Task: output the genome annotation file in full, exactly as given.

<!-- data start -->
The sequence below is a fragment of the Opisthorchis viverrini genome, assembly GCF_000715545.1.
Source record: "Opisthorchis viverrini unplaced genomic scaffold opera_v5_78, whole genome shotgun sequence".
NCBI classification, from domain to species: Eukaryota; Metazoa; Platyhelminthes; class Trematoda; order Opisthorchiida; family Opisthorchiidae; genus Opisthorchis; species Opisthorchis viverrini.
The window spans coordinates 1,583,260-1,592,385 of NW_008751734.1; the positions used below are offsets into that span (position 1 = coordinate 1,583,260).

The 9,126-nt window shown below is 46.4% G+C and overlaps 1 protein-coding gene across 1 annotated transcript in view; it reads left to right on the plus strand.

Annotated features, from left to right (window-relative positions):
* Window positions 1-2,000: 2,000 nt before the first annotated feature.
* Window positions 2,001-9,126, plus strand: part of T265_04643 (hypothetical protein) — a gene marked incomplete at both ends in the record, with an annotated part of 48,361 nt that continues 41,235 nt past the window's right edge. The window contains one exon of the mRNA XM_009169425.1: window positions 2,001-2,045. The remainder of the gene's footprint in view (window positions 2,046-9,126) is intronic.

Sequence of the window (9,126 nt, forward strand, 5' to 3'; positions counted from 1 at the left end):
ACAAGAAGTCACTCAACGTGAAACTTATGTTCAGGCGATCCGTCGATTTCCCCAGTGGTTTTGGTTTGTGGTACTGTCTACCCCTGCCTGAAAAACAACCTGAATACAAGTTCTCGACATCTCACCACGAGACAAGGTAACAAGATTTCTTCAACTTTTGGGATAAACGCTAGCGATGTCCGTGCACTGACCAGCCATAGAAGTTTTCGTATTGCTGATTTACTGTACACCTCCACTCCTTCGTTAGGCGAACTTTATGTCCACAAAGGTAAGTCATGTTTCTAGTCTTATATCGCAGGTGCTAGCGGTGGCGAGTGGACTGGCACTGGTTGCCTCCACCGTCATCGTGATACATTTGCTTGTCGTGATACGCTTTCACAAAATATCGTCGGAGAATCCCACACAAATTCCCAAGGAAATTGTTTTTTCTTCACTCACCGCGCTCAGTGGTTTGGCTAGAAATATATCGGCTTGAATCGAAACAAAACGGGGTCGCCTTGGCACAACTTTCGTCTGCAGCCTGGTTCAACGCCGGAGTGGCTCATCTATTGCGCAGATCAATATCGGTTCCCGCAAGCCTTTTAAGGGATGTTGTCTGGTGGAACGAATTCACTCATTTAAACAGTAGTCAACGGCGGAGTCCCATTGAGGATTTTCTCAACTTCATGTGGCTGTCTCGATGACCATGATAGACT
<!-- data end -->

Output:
The sequence below is a fragment of the Opisthorchis viverrini genome, assembly GCF_000715545.1.
Source record: "Opisthorchis viverrini unplaced genomic scaffold opera_v5_78, whole genome shotgun sequence".
NCBI classification, from domain to species: Eukaryota; Metazoa; Platyhelminthes; class Trematoda; order Opisthorchiida; family Opisthorchiidae; genus Opisthorchis; species Opisthorchis viverrini.
The window spans coordinates 1,583,260-1,592,385 of NW_008751734.1; the positions used below are offsets into that span (position 1 = coordinate 1,583,260).

The 9,126-nt window shown below is 46.4% G+C and overlaps 1 protein-coding gene across 1 annotated transcript in view; it reads left to right on the plus strand.

Annotated features, from left to right (window-relative positions):
* Window positions 1-2,000: 2,000 nt before the first annotated feature.
* Window positions 2,001-9,126, plus strand: part of T265_04643 (hypothetical protein) — a gene marked incomplete at both ends in the record, with an annotated part of 48,361 nt that continues 41,235 nt past the window's right edge. The window contains one exon of the mRNA XM_009169425.1: window positions 2,001-2,045. The remainder of the gene's footprint in view (window positions 2,046-9,126) is intronic.

Sequence of the window (9,126 nt, forward strand, 5' to 3'; positions counted from 1 at the left end):
ACAAGAAGTCACTCAACGTGAAACTTATGTTCAGGCGATCCGTCGATTTCCCCAGTGGTTTTGGTTTGTGGTACTGTCTACCCCTGCCTGAAAAACAACCTGAATACAAGTTCTCGACATCTCACCACGAGACAAGGTAACAAGATTTCTTCAACTTTTGGGATAAACGCTAGCGATGTCCGTGCACTGACCAGCCATAGAAGTTTTCGTATTGCTGATTTACTGTACACCTCCACTCCTTCGTTAGGCGAACTTTATGTCCACAAAGGTAAGTCATGTTTCTAGTCTTATATCGCAGGTGCTAGCGGTGGCGAGTGGACTGGCACTGGTTGCCTCCACCGTCATCGTGATACATTTGCTTGTCGTGATACGCTTTCACAAAATATCGTCGGAGAATCCCACACAAATTCCCAAGGAAATTGTTTTTTCTTCACTCACCGCGCTCAGTGGTTTGGCTAGAAATATATCGGCTTGAATCGAAACAAAACGGGGTCGCCTTGGCACAACTTTCGTCTGCAGCCTGGTTCAACGCCGGAGTGGCTCATCTATTGCGCAGATCAATATCGGTTCCCGCAAGCCTTTTAAGGGATGTTGTCTGGTGGAACGAATTCACTCATTTAAACAGTAGTCAACGGCGGAGTCCCATTGAGGATTTTCTCAACTTCATGTGGCTGTCTCGATGACCATGATAGACT